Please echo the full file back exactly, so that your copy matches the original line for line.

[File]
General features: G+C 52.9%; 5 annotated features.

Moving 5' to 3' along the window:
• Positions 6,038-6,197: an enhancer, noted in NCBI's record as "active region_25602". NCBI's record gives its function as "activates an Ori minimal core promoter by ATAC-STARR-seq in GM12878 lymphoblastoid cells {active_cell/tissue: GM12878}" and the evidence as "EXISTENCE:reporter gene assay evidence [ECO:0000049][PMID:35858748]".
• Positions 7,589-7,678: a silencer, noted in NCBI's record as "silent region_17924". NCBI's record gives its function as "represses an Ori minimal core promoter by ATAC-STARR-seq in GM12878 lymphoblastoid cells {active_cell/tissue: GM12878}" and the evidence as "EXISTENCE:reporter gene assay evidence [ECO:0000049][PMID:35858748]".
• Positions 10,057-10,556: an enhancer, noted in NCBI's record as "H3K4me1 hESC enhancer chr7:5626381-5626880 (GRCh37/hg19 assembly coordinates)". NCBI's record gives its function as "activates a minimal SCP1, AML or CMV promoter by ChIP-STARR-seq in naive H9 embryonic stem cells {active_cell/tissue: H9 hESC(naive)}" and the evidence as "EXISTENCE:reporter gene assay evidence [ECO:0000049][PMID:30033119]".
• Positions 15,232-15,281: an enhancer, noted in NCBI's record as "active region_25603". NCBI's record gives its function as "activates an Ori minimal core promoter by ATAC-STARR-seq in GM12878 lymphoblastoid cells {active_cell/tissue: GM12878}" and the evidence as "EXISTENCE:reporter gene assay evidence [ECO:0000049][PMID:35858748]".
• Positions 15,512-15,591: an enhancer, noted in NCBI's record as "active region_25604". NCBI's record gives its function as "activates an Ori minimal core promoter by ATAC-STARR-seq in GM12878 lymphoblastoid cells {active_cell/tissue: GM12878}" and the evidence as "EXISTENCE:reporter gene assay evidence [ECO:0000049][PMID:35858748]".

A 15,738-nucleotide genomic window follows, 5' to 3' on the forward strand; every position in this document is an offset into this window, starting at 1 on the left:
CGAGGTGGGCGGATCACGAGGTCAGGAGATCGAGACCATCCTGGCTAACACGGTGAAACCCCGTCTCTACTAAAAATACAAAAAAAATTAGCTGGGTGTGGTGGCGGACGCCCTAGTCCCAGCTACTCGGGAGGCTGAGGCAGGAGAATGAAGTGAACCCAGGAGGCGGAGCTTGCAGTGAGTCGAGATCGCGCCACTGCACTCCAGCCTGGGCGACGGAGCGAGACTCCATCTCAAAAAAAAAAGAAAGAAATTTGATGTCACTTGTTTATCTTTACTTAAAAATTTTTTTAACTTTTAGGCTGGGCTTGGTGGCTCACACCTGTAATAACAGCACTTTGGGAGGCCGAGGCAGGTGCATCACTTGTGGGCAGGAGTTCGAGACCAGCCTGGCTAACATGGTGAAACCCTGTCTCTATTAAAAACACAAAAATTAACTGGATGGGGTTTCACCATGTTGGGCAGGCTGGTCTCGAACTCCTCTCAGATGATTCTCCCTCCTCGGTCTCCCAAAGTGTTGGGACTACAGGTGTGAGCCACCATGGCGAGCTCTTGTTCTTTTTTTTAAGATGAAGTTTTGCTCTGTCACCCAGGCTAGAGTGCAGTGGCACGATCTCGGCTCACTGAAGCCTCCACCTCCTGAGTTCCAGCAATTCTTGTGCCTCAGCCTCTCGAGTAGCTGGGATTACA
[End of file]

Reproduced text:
General features: G+C 52.9%; 5 annotated features.

Moving 5' to 3' along the window:
• Positions 6,038-6,197: an enhancer, noted in NCBI's record as "active region_25602". NCBI's record gives its function as "activates an Ori minimal core promoter by ATAC-STARR-seq in GM12878 lymphoblastoid cells {active_cell/tissue: GM12878}" and the evidence as "EXISTENCE:reporter gene assay evidence [ECO:0000049][PMID:35858748]".
• Positions 7,589-7,678: a silencer, noted in NCBI's record as "silent region_17924". NCBI's record gives its function as "represses an Ori minimal core promoter by ATAC-STARR-seq in GM12878 lymphoblastoid cells {active_cell/tissue: GM12878}" and the evidence as "EXISTENCE:reporter gene assay evidence [ECO:0000049][PMID:35858748]".
• Positions 10,057-10,556: an enhancer, noted in NCBI's record as "H3K4me1 hESC enhancer chr7:5626381-5626880 (GRCh37/hg19 assembly coordinates)". NCBI's record gives its function as "activates a minimal SCP1, AML or CMV promoter by ChIP-STARR-seq in naive H9 embryonic stem cells {active_cell/tissue: H9 hESC(naive)}" and the evidence as "EXISTENCE:reporter gene assay evidence [ECO:0000049][PMID:30033119]".
• Positions 15,232-15,281: an enhancer, noted in NCBI's record as "active region_25603". NCBI's record gives its function as "activates an Ori minimal core promoter by ATAC-STARR-seq in GM12878 lymphoblastoid cells {active_cell/tissue: GM12878}" and the evidence as "EXISTENCE:reporter gene assay evidence [ECO:0000049][PMID:35858748]".
• Positions 15,512-15,591: an enhancer, noted in NCBI's record as "active region_25604". NCBI's record gives its function as "activates an Ori minimal core promoter by ATAC-STARR-seq in GM12878 lymphoblastoid cells {active_cell/tissue: GM12878}" and the evidence as "EXISTENCE:reporter gene assay evidence [ECO:0000049][PMID:35858748]".

A 15,738-nucleotide genomic window follows, 5' to 3' on the forward strand; every position in this document is an offset into this window, starting at 1 on the left:
CGAGGTGGGCGGATCACGAGGTCAGGAGATCGAGACCATCCTGGCTAACACGGTGAAACCCCGTCTCTACTAAAAATACAAAAAAAATTAGCTGGGTGTGGTGGCGGACGCCCTAGTCCCAGCTACTCGGGAGGCTGAGGCAGGAGAATGAAGTGAACCCAGGAGGCGGAGCTTGCAGTGAGTCGAGATCGCGCCACTGCACTCCAGCCTGGGCGACGGAGCGAGACTCCATCTCAAAAAAAAAAGAAAGAAATTTGATGTCACTTGTTTATCTTTACTTAAAAATTTTTTTAACTTTTAGGCTGGGCTTGGTGGCTCACACCTGTAATAACAGCACTTTGGGAGGCCGAGGCAGGTGCATCACTTGTGGGCAGGAGTTCGAGACCAGCCTGGCTAACATGGTGAAACCCTGTCTCTATTAAAAACACAAAAATTAACTGGATGGGGTTTCACCATGTTGGGCAGGCTGGTCTCGAACTCCTCTCAGATGATTCTCCCTCCTCGGTCTCCCAAAGTGTTGGGACTACAGGTGTGAGCCACCATGGCGAGCTCTTGTTCTTTTTTTTAAGATGAAGTTTTGCTCTGTCACCCAGGCTAGAGTGCAGTGGCACGATCTCGGCTCACTGAAGCCTCCACCTCCTGAGTTCCAGCAATTCTTGTGCCTCAGCCTCTCGAGTAGCTGGGATTACA